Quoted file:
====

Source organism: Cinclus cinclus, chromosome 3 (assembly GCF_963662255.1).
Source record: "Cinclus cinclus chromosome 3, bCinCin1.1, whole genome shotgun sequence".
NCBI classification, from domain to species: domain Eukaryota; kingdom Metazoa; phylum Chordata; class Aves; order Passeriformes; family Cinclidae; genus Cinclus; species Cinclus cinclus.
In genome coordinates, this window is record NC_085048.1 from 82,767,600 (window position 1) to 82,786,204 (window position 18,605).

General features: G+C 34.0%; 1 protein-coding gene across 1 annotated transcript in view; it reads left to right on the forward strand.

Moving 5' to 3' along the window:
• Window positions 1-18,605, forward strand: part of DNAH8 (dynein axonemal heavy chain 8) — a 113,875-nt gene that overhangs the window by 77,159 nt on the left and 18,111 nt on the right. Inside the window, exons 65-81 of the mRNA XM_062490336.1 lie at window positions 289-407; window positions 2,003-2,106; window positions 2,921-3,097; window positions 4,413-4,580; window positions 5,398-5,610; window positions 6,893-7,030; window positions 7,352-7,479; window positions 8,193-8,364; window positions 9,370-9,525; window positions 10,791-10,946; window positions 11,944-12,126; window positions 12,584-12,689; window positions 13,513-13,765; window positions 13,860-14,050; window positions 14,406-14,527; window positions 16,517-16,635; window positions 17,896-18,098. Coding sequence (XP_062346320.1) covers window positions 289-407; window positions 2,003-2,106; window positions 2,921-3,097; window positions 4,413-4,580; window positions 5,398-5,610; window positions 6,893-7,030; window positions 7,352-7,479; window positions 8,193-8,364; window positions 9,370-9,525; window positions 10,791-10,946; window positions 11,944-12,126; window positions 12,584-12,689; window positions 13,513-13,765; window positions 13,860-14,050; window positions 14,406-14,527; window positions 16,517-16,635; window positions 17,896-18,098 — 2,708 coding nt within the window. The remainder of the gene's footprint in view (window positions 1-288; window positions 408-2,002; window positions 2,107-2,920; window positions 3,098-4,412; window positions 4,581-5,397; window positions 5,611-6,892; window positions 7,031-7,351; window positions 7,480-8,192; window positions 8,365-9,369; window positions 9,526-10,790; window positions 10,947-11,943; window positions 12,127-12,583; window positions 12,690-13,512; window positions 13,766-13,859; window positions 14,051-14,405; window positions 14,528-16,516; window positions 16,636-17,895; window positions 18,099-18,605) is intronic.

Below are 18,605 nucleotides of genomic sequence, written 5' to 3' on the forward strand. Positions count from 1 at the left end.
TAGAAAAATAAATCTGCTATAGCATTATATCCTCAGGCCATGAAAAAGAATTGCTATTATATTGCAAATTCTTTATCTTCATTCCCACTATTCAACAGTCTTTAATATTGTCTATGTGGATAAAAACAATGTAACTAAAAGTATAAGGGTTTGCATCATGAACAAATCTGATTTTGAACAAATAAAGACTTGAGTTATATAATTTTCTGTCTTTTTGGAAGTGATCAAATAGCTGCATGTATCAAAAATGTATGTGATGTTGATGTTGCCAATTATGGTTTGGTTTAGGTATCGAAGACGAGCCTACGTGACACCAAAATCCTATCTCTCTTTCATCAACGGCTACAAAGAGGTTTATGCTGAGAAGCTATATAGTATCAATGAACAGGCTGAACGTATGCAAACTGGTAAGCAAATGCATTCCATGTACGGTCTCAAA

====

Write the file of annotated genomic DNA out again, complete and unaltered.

Source organism: Cinclus cinclus, chromosome 3 (assembly GCF_963662255.1).
Source record: "Cinclus cinclus chromosome 3, bCinCin1.1, whole genome shotgun sequence".
NCBI classification, from domain to species: domain Eukaryota; kingdom Metazoa; phylum Chordata; class Aves; order Passeriformes; family Cinclidae; genus Cinclus; species Cinclus cinclus.
In genome coordinates, this window is record NC_085048.1 from 82,767,600 (window position 1) to 82,786,204 (window position 18,605).

General features: G+C 34.0%; 1 protein-coding gene across 1 annotated transcript in view; it reads left to right on the forward strand.

Moving 5' to 3' along the window:
• Window positions 1-18,605, forward strand: part of DNAH8 (dynein axonemal heavy chain 8) — a 113,875-nt gene that overhangs the window by 77,159 nt on the left and 18,111 nt on the right. Inside the window, exons 65-81 of the mRNA XM_062490336.1 lie at window positions 289-407; window positions 2,003-2,106; window positions 2,921-3,097; window positions 4,413-4,580; window positions 5,398-5,610; window positions 6,893-7,030; window positions 7,352-7,479; window positions 8,193-8,364; window positions 9,370-9,525; window positions 10,791-10,946; window positions 11,944-12,126; window positions 12,584-12,689; window positions 13,513-13,765; window positions 13,860-14,050; window positions 14,406-14,527; window positions 16,517-16,635; window positions 17,896-18,098. Coding sequence (XP_062346320.1) covers window positions 289-407; window positions 2,003-2,106; window positions 2,921-3,097; window positions 4,413-4,580; window positions 5,398-5,610; window positions 6,893-7,030; window positions 7,352-7,479; window positions 8,193-8,364; window positions 9,370-9,525; window positions 10,791-10,946; window positions 11,944-12,126; window positions 12,584-12,689; window positions 13,513-13,765; window positions 13,860-14,050; window positions 14,406-14,527; window positions 16,517-16,635; window positions 17,896-18,098 — 2,708 coding nt within the window. The remainder of the gene's footprint in view (window positions 1-288; window positions 408-2,002; window positions 2,107-2,920; window positions 3,098-4,412; window positions 4,581-5,397; window positions 5,611-6,892; window positions 7,031-7,351; window positions 7,480-8,192; window positions 8,365-9,369; window positions 9,526-10,790; window positions 10,947-11,943; window positions 12,127-12,583; window positions 12,690-13,512; window positions 13,766-13,859; window positions 14,051-14,405; window positions 14,528-16,516; window positions 16,636-17,895; window positions 18,099-18,605) is intronic.

Below are 18,605 nucleotides of genomic sequence, written 5' to 3' on the forward strand. Positions count from 1 at the left end.
TAGAAAAATAAATCTGCTATAGCATTATATCCTCAGGCCATGAAAAAGAATTGCTATTATATTGCAAATTCTTTATCTTCATTCCCACTATTCAACAGTCTTTAATATTGTCTATGTGGATAAAAACAATGTAACTAAAAGTATAAGGGTTTGCATCATGAACAAATCTGATTTTGAACAAATAAAGACTTGAGTTATATAATTTTCTGTCTTTTTGGAAGTGATCAAATAGCTGCATGTATCAAAAATGTATGTGATGTTGATGTTGCCAATTATGGTTTGGTTTAGGTATCGAAGACGAGCCTACGTGACACCAAAATCCTATCTCTCTTTCATCAACGGCTACAAAGAGGTTTATGCTGAGAAGCTATATAGTATCAATGAACAGGCTGAACGTATGCAAACTGGTAAGCAAATGCATTCCATGTACGGTCTCAAA